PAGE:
Merck Manual

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Xeroderma

(Xerosis)

By

James G. H. Dinulos

, MD, Geisel School of Medicine at Dartmouth

Last full review/revision May 2021| Content last modified May 2021
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Topic Resources

Xeroderma is dry skin that is neither inherited nor associated with systemic abnormalities.

Xeroderma results from delayed shedding of the superficial cells of the skin, yielding fine white scale. Risk factors for xerosis include the following:

Severe dry skin on the hands may become inflamed, leading to hand dermatitis (hand eczema).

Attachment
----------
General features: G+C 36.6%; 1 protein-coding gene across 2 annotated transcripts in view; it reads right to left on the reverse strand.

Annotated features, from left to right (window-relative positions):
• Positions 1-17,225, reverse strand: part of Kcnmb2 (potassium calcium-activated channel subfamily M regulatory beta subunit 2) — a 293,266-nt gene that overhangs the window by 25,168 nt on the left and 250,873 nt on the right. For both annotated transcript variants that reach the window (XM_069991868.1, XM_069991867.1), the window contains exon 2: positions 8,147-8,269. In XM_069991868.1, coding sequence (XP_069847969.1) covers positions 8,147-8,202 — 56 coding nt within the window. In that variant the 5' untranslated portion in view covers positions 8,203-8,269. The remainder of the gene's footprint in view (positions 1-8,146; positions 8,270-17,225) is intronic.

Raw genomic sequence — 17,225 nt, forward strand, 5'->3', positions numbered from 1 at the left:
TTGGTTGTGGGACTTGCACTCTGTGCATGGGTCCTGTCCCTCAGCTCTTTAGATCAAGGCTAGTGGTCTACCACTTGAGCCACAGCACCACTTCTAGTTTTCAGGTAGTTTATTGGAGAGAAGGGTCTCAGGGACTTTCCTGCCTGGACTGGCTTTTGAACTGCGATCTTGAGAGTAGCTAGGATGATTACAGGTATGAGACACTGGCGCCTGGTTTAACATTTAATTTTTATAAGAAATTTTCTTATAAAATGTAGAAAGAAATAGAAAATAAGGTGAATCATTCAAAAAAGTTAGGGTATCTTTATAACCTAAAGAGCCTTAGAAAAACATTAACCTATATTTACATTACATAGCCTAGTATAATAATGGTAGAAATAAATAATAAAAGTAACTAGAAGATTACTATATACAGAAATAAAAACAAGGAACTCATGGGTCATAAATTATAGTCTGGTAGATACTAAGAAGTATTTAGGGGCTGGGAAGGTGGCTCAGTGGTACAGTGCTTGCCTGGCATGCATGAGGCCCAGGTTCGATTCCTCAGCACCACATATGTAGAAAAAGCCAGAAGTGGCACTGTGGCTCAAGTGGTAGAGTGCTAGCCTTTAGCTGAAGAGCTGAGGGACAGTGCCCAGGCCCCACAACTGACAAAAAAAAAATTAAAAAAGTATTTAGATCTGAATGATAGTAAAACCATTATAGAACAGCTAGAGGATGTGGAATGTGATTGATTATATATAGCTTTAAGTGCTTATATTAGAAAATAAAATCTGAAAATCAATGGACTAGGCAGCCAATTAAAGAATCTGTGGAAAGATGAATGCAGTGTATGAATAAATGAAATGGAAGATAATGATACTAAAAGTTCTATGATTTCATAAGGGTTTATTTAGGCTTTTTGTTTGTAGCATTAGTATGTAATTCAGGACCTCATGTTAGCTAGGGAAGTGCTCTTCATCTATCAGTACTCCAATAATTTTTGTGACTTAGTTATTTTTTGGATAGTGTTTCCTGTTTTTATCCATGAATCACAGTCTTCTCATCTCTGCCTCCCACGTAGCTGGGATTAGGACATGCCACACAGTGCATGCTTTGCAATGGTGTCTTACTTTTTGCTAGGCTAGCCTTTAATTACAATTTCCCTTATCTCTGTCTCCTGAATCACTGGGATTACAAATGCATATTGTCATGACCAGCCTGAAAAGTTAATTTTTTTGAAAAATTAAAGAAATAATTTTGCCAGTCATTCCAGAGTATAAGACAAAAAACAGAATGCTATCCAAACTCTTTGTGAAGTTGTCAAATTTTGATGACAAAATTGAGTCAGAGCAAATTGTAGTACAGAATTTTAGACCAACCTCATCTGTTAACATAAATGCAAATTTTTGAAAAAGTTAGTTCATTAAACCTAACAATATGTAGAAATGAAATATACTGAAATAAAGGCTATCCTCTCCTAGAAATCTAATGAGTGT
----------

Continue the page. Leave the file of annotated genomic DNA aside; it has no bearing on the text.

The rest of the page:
Diagnosis of xeroderma is based on clinical evaluation. Xeroderma can usually be differentiated by inflammatory disorders such as atopic dermatitis and psoriasis by the absence of erythema in xeroderma. Unlike the fine white scales of xeroderma, ichthyosis is characterized by fish-like scales.

Treatment of Xeroderma

  • Maximization of skin moisture

Treatment of xeroderma is focused on keeping the skin moist:

Patients who develop hand dermatitis sometimes require topical corticosteroids to decrease inflammation and maintain the skin barrier.

Drugs Mentioned In This Article

Drug Name Select Trade
No US brand name
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